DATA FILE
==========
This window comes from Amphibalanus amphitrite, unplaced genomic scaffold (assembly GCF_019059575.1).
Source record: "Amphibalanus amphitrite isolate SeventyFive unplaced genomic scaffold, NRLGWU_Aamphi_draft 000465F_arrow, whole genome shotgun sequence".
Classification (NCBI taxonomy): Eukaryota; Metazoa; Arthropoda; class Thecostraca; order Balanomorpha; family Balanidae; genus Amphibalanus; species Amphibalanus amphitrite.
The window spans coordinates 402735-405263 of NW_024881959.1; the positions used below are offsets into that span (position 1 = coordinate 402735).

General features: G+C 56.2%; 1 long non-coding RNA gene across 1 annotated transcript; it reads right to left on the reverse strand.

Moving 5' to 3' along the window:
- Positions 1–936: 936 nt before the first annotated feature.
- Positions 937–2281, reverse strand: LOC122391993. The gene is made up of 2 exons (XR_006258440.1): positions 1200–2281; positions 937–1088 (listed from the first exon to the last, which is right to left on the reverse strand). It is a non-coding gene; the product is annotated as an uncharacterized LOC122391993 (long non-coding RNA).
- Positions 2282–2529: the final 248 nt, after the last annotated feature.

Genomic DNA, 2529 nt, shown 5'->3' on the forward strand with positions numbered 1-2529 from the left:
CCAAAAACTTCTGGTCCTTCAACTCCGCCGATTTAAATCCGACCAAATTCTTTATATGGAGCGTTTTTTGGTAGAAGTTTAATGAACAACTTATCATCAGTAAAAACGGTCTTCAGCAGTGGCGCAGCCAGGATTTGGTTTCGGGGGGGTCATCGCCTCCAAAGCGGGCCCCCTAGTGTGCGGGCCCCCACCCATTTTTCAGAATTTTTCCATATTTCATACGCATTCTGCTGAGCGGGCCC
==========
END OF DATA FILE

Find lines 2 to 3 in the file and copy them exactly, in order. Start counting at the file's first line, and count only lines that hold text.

Source record: "Amphibalanus amphitrite isolate SeventyFive unplaced genomic scaffold, NRLGWU_Aamphi_draft 000465F_arrow, whole genome shotgun sequence".
Classification (NCBI taxonomy): Eukaryota; Metazoa; Arthropoda; class Thecostraca; order Balanomorpha; family Balanidae; genus Amphibalanus; species Amphibalanus amphitrite.